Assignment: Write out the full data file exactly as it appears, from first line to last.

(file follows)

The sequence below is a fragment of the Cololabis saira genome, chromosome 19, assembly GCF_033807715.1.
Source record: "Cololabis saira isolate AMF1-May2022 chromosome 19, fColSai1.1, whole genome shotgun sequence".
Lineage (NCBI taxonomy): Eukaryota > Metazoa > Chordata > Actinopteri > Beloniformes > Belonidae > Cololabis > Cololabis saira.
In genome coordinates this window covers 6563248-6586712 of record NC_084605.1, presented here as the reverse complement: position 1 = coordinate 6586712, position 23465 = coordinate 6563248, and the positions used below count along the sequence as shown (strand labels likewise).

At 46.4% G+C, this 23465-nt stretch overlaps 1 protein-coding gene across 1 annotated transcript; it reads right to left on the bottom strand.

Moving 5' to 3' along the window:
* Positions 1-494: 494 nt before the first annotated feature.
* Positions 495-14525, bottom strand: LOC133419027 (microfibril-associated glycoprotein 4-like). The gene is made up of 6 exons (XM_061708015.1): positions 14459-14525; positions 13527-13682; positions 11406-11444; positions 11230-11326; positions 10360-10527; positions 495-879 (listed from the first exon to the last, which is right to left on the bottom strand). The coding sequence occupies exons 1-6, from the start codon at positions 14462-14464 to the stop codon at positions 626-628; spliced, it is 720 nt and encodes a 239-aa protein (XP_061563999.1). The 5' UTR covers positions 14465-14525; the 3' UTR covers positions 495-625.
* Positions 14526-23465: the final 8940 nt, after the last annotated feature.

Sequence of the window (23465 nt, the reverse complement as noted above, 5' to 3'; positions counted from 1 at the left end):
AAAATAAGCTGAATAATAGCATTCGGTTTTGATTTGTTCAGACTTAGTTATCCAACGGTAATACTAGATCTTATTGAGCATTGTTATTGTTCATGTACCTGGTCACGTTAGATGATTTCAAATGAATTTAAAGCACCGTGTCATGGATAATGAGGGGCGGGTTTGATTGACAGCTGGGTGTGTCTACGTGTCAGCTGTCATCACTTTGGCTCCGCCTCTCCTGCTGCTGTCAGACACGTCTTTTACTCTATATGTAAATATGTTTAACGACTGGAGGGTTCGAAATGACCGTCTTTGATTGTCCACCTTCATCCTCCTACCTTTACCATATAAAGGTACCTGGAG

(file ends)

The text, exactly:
The sequence below is a fragment of the Cololabis saira genome, chromosome 19, assembly GCF_033807715.1.
Source record: "Cololabis saira isolate AMF1-May2022 chromosome 19, fColSai1.1, whole genome shotgun sequence".
Lineage (NCBI taxonomy): Eukaryota > Metazoa > Chordata > Actinopteri > Beloniformes > Belonidae > Cololabis > Cololabis saira.
In genome coordinates this window covers 6563248-6586712 of record NC_084605.1, presented here as the reverse complement: position 1 = coordinate 6586712, position 23465 = coordinate 6563248, and the positions used below count along the sequence as shown (strand labels likewise).

At 46.4% G+C, this 23465-nt stretch overlaps 1 protein-coding gene across 1 annotated transcript; it reads right to left on the bottom strand.

Moving 5' to 3' along the window:
* Positions 1-494: 494 nt before the first annotated feature.
* Positions 495-14525, bottom strand: LOC133419027 (microfibril-associated glycoprotein 4-like). The gene is made up of 6 exons (XM_061708015.1): positions 14459-14525; positions 13527-13682; positions 11406-11444; positions 11230-11326; positions 10360-10527; positions 495-879 (listed from the first exon to the last, which is right to left on the bottom strand). The coding sequence occupies exons 1-6, from the start codon at positions 14462-14464 to the stop codon at positions 626-628; spliced, it is 720 nt and encodes a 239-aa protein (XP_061563999.1). The 5' UTR covers positions 14465-14525; the 3' UTR covers positions 495-625.
* Positions 14526-23465: the final 8940 nt, after the last annotated feature.

Sequence of the window (23465 nt, the reverse complement as noted above, 5' to 3'; positions counted from 1 at the left end):
AAAATAAGCTGAATAATAGCATTCGGTTTTGATTTGTTCAGACTTAGTTATCCAACGGTAATACTAGATCTTATTGAGCATTGTTATTGTTCATGTACCTGGTCACGTTAGATGATTTCAAATGAATTTAAAGCACCGTGTCATGGATAATGAGGGGCGGGTTTGATTGACAGCTGGGTGTGTCTACGTGTCAGCTGTCATCACTTTGGCTCCGCCTCTCCTGCTGCTGTCAGACACGTCTTTTACTCTATATGTAAATATGTTTAACGACTGGAGGGTTCGAAATGACCGTCTTTGATTGTCCACCTTCATCCTCCTACCTTTACCATATAAAGGTACCTGGAG